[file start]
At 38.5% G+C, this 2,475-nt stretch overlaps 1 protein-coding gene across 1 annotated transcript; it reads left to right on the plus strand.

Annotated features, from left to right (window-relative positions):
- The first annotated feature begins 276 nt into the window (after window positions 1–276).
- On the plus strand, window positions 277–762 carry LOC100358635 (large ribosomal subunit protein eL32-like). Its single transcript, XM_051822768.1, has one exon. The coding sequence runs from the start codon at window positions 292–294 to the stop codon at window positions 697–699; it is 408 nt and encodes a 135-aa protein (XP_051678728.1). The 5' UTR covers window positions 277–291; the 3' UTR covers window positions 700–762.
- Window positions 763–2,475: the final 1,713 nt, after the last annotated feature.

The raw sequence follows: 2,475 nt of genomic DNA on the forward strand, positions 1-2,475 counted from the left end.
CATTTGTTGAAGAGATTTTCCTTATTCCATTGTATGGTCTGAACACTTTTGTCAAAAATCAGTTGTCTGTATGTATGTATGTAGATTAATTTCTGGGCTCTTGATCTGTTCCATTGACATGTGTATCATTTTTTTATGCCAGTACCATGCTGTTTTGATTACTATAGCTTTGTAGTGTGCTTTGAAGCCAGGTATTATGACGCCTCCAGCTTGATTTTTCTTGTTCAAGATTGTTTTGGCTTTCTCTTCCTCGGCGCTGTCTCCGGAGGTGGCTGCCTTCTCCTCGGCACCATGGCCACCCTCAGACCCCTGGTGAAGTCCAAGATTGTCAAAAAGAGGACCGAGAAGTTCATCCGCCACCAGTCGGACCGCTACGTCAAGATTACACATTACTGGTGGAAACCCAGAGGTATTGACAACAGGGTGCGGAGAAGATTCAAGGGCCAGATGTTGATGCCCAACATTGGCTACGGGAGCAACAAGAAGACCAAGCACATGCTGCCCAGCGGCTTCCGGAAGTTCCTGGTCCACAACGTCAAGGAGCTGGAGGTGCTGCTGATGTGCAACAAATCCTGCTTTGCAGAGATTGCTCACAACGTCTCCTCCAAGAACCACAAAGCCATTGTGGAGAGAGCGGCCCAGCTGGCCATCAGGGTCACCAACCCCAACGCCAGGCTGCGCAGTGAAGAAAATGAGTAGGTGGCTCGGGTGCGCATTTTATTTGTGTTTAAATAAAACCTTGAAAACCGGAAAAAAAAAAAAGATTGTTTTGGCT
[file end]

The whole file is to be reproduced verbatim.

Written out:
At 38.5% G+C, this 2,475-nt stretch overlaps 1 protein-coding gene across 1 annotated transcript; it reads left to right on the plus strand.

Annotated features, from left to right (window-relative positions):
- The first annotated feature begins 276 nt into the window (after window positions 1–276).
- On the plus strand, window positions 277–762 carry LOC100358635 (large ribosomal subunit protein eL32-like). Its single transcript, XM_051822768.1, has one exon. The coding sequence runs from the start codon at window positions 292–294 to the stop codon at window positions 697–699; it is 408 nt and encodes a 135-aa protein (XP_051678728.1). The 5' UTR covers window positions 277–291; the 3' UTR covers window positions 700–762.
- Window positions 763–2,475: the final 1,713 nt, after the last annotated feature.

The raw sequence follows: 2,475 nt of genomic DNA on the forward strand, positions 1-2,475 counted from the left end.
CATTTGTTGAAGAGATTTTCCTTATTCCATTGTATGGTCTGAACACTTTTGTCAAAAATCAGTTGTCTGTATGTATGTATGTAGATTAATTTCTGGGCTCTTGATCTGTTCCATTGACATGTGTATCATTTTTTTATGCCAGTACCATGCTGTTTTGATTACTATAGCTTTGTAGTGTGCTTTGAAGCCAGGTATTATGACGCCTCCAGCTTGATTTTTCTTGTTCAAGATTGTTTTGGCTTTCTCTTCCTCGGCGCTGTCTCCGGAGGTGGCTGCCTTCTCCTCGGCACCATGGCCACCCTCAGACCCCTGGTGAAGTCCAAGATTGTCAAAAAGAGGACCGAGAAGTTCATCCGCCACCAGTCGGACCGCTACGTCAAGATTACACATTACTGGTGGAAACCCAGAGGTATTGACAACAGGGTGCGGAGAAGATTCAAGGGCCAGATGTTGATGCCCAACATTGGCTACGGGAGCAACAAGAAGACCAAGCACATGCTGCCCAGCGGCTTCCGGAAGTTCCTGGTCCACAACGTCAAGGAGCTGGAGGTGCTGCTGATGTGCAACAAATCCTGCTTTGCAGAGATTGCTCACAACGTCTCCTCCAAGAACCACAAAGCCATTGTGGAGAGAGCGGCCCAGCTGGCCATCAGGGTCACCAACCCCAACGCCAGGCTGCGCAGTGAAGAAAATGAGTAGGTGGCTCGGGTGCGCATTTTATTTGTGTTTAAATAAAACCTTGAAAACCGGAAAAAAAAAAAAGATTGTTTTGGCT